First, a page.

The thin ribbon of high-altitude snow cover showed up as darker blue features on both the MODIS and GOES-15 water vapor images — not because there was more water vapor in that location, but because the temperature of the air above the snow pack was colder than the adjacent lower-elevation bare ground areas. This example helps to underscore the fact that the water vapor channel is essentially an InfraRed (IR) channel, which is sensing the temperature of a layer of moisture (or in this case, the temperature of a colder surface feature).

The altitude (and vertical thickness) of the layer being sensed by water vapor imagery depends on the temperature and moisture profile over that particular region, as well as the satellite viewing angle. The GOES Weighting Functions site allows you to select the rawinsonde profile closest to your area of interest, and a radiative transfer model is then used to calculate the weighting functions for the various GOES imager channels (as well as the 3 GOES sounder water vapor channels). In this case, the rawinsonde profile for Vandenberg Air Force Base (KVBG) in California (below) was the closest sounding site to the pocket of dry air over the Sierra Nevada mountains — and due to the deep layer of dry air aloft, the peak altitude of the GOES-15 6.5 µm water vapor channel weighting function was shifted downward to just below 500 hPa.

GOES-15 6.5 µm water vapor channel weighting function plot (calculated using Vandenberg CA rawinsonde data)

GOES-15 6.5 µm water vapor channel weighting function plot (calculated using Vandenberg CA rawinsonde data)

In a comparison of 3 regional rawinsonde sites (below), note how the altitude of the GOES-15 6.5 µm water vapor channel weighting function peak (as well as the vertical thickness of the weighting function plot) increases over Elko, Nevada (KLKN) and Tucson, Arizona (KTUS) where more middle to upper tropospheric moisture was present.

GOES-15 6.5 µm water vapor channel weighting function plots for Vandenberg CA, Elko NV, and Tucson AZ

GOES-15 6.5 µm water vapor channel weighting function plots for Vandenberg CA, Elko NV, and Tucson AZ

Sensing warming terrain with water vapor imagery

February 14th, 2012 |
GOES-15 6.5 µm water vapor channel images (click image to play animation)

GOES-15 6.5 µm water vapor channel images (click image to play animation)

GOES water vapor imagery tells you how moist or how dry the middle to upper troposphere is, right? Well, in general, yes — but it’s important to remember that the water vapor imagery actually displays the temperature of a layer of moisture that is emitting radiation. This layer of moisture emitting the radiation that is sensed by the water vapor detectors is usually located within the middle to upper troposphere, but if the atmosphere is quite dry (and/or quite cold), the water vapor channel can actually “see” further down through the troposphere and sense thermal radiation that is emitted from the surface.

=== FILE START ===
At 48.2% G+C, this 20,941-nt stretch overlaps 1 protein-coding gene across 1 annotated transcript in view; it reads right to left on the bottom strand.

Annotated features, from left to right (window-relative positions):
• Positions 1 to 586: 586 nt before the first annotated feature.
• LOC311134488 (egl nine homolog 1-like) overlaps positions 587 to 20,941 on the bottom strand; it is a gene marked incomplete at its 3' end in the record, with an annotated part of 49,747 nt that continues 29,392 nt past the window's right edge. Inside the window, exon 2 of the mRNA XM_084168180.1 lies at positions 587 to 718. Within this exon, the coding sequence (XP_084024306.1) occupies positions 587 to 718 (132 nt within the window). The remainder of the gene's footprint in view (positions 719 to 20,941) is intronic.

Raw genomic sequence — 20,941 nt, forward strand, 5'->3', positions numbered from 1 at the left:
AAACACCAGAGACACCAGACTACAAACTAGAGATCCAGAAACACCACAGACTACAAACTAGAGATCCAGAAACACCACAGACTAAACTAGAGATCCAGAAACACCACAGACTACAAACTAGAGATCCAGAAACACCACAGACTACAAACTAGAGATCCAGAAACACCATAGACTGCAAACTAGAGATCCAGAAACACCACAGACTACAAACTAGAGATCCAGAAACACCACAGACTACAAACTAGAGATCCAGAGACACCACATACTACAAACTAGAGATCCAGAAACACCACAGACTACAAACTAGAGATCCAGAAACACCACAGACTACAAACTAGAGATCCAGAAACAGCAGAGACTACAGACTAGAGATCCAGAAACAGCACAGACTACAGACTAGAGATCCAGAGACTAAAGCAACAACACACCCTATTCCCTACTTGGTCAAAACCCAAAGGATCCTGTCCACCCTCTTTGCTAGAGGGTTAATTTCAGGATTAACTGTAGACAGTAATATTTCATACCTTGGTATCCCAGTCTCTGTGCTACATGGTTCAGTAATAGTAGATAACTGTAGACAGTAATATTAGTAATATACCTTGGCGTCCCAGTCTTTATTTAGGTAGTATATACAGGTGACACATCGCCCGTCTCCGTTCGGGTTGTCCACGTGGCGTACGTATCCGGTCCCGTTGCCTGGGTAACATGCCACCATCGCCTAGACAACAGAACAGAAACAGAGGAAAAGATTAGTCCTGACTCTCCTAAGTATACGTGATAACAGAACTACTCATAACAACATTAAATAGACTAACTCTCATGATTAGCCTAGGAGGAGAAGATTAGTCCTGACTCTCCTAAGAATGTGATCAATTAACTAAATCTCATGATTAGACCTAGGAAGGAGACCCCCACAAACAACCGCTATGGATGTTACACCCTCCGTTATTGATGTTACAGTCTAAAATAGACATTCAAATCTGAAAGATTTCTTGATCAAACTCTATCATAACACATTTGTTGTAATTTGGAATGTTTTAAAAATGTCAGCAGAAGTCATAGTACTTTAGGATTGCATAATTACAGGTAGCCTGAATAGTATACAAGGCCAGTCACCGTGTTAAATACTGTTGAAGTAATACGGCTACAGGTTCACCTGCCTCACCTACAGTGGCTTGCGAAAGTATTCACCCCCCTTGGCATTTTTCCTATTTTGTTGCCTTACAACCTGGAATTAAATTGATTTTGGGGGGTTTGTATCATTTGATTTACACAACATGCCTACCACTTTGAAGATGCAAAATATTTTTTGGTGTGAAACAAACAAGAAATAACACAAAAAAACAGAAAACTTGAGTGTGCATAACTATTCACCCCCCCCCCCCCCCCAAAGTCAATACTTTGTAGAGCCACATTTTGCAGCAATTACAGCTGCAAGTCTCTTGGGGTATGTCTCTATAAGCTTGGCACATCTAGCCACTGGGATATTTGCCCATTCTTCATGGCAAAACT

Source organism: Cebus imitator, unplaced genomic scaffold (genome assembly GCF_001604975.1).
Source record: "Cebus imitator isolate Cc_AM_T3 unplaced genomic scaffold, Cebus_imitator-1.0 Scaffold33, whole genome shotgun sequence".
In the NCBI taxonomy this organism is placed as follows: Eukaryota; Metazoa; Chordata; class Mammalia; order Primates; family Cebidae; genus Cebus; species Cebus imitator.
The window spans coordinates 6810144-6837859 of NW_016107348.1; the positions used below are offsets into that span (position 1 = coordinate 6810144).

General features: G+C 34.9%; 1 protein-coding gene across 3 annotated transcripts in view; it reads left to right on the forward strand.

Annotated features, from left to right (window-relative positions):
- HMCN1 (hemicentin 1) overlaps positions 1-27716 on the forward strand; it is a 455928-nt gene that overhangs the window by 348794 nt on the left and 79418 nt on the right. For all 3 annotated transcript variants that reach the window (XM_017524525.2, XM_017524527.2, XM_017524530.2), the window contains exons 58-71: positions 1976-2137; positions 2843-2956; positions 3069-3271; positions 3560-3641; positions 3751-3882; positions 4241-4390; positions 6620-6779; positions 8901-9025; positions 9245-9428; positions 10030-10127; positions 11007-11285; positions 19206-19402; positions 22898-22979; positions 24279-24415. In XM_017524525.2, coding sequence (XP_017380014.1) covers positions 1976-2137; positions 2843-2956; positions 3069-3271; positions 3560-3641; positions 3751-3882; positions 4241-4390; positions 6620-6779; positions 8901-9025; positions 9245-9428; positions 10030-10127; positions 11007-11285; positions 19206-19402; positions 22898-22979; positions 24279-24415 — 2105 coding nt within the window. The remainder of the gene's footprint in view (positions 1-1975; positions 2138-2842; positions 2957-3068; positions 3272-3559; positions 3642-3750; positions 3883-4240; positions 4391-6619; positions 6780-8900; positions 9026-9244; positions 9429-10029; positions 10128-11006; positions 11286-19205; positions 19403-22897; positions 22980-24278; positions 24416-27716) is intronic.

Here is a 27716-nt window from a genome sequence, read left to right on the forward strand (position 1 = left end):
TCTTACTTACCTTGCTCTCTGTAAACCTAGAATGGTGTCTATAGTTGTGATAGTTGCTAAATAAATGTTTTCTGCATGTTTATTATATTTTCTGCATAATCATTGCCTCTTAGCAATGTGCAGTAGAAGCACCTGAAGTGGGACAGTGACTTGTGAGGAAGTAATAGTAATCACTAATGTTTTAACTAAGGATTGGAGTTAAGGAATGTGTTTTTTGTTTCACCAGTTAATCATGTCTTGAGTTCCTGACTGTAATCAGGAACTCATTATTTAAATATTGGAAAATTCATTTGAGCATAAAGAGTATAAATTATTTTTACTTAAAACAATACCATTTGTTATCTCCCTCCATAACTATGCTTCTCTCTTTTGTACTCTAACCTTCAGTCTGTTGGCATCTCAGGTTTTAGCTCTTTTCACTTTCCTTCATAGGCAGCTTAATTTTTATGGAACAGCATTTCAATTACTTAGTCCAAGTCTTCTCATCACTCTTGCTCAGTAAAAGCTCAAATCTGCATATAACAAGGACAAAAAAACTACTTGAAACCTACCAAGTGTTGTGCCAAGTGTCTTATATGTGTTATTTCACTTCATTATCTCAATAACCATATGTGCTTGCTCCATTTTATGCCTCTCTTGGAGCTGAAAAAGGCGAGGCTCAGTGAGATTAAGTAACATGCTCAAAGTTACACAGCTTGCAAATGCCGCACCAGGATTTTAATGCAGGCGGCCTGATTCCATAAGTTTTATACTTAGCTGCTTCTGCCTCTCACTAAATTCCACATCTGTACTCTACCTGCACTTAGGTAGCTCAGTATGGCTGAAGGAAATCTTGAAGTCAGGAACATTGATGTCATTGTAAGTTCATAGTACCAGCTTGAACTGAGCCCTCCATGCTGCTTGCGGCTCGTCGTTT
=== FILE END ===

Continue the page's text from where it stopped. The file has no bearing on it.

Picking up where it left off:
On 14 February 2012, GOES-15 6.5 µm water vapor channel images (above; click image to play animation) centered on the Big Island of Hawaii showed how the two highest topographical features  (Mauna Kea and Mauna Loa) initially appeared cooler (darker blue color enhancement) than the rest of the island prior to sunrise, but then quickly warmed (exhibiting brighter yellow colors) during the morning hours as sunlight warmed the surface.

GOES-15 0.63 µm visible channel images (below; click image to play animation) showed that the peaks of Mauna Kea and Mauna Loa were cloud-free during this period.

GOES-15 0.63 µm visible channel images (click image to play animation)

GOES-15 0.63 µm visible channel images (click image to play animation)

While there was a band of higher moisture associated with the ITCZ well south of Hawaii, and another band of moisture along a cold frontal boundary well northwest of Hawaii, the atmosphere over Hawaii itself was fairly dry — MIMIC Total Precipitable Water values (below) generally in the 20-25 mm range over the islands (animation).

MIMIC Total Precipitable Water product + surface analysis

MIMIC Total Precipitable Water product + surface analysis

In this case, the middle to upper troposphere over the Hawaii region was quite dry, which had the effect of shifting the altitude of the water vapor channel weighting function (below) to an altitude low enough to enable some thermal radiation emitted from the higher terrain on Hawaii to “bleed up” through what little water vapor was present aloft and be detected on the GOES-15 water vapor channel imagery.

GOES-15 water vapor channel weighting function (using Hilo HI rawinsonde data)

GOES-15 water vapor channel weighting function (using Hilo HI rawinsonde data)